I pride myself on having one finger on the pulse of horror at all times, so how the hell is this the first time I’ve picked up a book by Stephen Graham Jones? While many of the great horror writers seem preoccupied with either distancing themselves from their genre or legitimizing it, Jones jumps into the fray with a one two punch of high-literary sensibility and unapologetic pulp in It Came from Del Rio.

The story concerns a career criminal smuggler, Dodd, who is looking to retire after one last big job. Unfortunately for him the job is a doozey; one that leaves him genetically altered and concerns not only giant mutant rabbits, but radiation-sick chupacabras.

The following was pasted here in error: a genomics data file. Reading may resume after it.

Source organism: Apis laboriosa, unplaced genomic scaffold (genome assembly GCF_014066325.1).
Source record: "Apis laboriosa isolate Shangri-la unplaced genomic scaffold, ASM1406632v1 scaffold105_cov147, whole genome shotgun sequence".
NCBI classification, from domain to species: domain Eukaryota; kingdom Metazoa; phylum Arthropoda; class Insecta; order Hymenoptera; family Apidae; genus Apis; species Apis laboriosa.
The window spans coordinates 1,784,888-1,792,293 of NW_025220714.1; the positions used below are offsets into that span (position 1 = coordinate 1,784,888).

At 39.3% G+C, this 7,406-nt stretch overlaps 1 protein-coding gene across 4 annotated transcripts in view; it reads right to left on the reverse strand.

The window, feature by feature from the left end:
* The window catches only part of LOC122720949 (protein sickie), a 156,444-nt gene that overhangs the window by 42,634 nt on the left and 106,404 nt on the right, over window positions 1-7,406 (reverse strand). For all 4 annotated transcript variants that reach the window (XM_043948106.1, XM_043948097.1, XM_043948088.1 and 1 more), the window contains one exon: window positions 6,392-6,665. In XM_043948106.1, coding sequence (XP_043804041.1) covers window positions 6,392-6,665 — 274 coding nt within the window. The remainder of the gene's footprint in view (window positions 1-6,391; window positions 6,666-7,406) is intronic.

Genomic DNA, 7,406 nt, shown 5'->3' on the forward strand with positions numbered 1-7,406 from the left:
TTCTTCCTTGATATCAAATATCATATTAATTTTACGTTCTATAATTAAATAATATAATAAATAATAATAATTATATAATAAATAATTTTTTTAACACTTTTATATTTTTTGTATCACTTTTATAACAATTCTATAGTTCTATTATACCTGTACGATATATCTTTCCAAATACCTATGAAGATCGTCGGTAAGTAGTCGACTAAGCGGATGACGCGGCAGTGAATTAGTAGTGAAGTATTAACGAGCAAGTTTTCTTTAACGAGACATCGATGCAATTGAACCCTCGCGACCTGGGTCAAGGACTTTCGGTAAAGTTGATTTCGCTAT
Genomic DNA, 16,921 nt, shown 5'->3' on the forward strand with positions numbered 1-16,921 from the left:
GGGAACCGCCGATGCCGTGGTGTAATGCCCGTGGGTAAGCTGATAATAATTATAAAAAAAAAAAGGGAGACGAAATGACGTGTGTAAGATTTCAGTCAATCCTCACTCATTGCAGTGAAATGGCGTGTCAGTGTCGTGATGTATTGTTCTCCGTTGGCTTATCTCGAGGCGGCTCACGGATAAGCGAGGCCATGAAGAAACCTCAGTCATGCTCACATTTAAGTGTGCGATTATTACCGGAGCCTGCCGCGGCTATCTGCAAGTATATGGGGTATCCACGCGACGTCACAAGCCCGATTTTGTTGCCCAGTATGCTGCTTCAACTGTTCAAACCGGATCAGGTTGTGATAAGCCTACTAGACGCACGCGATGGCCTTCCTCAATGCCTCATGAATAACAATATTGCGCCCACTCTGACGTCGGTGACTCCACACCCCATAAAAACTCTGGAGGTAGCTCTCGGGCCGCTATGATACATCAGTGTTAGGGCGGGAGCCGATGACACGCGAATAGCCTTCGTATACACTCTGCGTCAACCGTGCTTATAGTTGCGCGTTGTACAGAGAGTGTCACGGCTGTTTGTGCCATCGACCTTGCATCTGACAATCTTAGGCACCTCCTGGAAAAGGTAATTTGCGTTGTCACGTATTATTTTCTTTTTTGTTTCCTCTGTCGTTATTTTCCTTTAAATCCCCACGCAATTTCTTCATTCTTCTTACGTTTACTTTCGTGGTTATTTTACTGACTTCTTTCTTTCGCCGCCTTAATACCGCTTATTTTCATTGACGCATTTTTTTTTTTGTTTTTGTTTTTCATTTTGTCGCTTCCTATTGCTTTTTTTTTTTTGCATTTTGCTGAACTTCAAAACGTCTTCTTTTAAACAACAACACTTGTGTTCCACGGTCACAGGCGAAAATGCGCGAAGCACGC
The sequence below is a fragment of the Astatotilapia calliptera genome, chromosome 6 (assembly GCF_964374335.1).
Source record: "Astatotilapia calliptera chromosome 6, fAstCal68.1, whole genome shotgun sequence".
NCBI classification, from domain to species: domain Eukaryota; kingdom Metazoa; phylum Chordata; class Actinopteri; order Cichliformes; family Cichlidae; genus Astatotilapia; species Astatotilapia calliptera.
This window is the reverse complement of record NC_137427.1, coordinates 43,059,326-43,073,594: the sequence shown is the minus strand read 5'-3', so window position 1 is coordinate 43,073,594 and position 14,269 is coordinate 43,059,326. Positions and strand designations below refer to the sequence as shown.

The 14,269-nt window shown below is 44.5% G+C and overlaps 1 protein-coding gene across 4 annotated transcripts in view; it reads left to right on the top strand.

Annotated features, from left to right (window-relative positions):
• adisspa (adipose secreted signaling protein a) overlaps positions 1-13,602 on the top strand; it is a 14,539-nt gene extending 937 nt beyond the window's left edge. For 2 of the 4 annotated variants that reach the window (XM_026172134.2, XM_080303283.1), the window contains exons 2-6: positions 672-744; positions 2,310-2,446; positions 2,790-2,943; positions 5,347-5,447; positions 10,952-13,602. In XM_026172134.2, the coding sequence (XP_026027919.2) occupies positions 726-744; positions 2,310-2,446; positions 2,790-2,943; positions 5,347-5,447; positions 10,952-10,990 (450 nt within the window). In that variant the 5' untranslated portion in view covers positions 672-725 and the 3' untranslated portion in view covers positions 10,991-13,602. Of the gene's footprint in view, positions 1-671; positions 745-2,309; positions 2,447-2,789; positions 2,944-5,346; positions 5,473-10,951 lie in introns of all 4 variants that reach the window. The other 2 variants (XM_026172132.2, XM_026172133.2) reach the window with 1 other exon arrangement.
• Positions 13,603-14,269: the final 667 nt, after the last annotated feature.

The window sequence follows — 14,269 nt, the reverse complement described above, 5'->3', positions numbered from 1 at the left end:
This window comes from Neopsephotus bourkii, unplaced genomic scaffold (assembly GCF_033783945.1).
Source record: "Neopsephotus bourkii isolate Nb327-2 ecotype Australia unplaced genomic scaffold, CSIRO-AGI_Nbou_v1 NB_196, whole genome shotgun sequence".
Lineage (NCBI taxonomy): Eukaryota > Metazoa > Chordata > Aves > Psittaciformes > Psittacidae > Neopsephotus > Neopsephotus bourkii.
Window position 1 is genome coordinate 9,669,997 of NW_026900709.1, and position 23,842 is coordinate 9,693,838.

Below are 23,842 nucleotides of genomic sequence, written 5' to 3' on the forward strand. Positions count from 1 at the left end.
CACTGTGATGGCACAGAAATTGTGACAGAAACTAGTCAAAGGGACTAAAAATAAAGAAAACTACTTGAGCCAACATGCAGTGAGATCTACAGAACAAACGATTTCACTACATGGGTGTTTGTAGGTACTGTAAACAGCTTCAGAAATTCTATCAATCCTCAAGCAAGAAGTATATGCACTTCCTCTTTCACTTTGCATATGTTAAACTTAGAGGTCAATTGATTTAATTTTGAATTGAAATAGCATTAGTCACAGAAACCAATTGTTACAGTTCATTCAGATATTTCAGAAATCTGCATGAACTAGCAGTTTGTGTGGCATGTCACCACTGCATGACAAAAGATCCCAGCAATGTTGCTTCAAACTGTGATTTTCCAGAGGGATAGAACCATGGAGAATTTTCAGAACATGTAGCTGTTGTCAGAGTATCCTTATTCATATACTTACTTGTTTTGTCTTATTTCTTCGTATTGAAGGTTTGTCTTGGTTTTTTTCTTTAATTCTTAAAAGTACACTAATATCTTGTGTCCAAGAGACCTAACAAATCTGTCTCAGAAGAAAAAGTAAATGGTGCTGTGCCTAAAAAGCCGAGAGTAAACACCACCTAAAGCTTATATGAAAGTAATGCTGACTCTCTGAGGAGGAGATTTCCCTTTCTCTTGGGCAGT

Del Rio is the kind of novel that sounds silly when summarized and puts the reader off guard with its title and lurid cover art (the subtitle is Part 1 of the Bunnyhead Chronicles, just in case the “It Came From” prefix didn’t do it for you), but pays big emotional and artistic dividends. The only corollary for Del Rio that I can think of is the work of Joe Lansdale (and not just because of the Texas connection). In fact, if you place this next to Lansdale’s The Drive-In, you could make a pretty good case that Jones is working in a brave new sub-genre: art-camp.

Both prosaically and structurally interesting (the book is broken down the middle for its two narrators, Dodd and his daughter Laurie) It Came from Del Rio is a quick read that sizzles with originality and genuine affection for the genre it is elevating to the level of high-art. I can’t wait to see what surprises the rest of Jones’ work holds.

Buy it right now from amazon!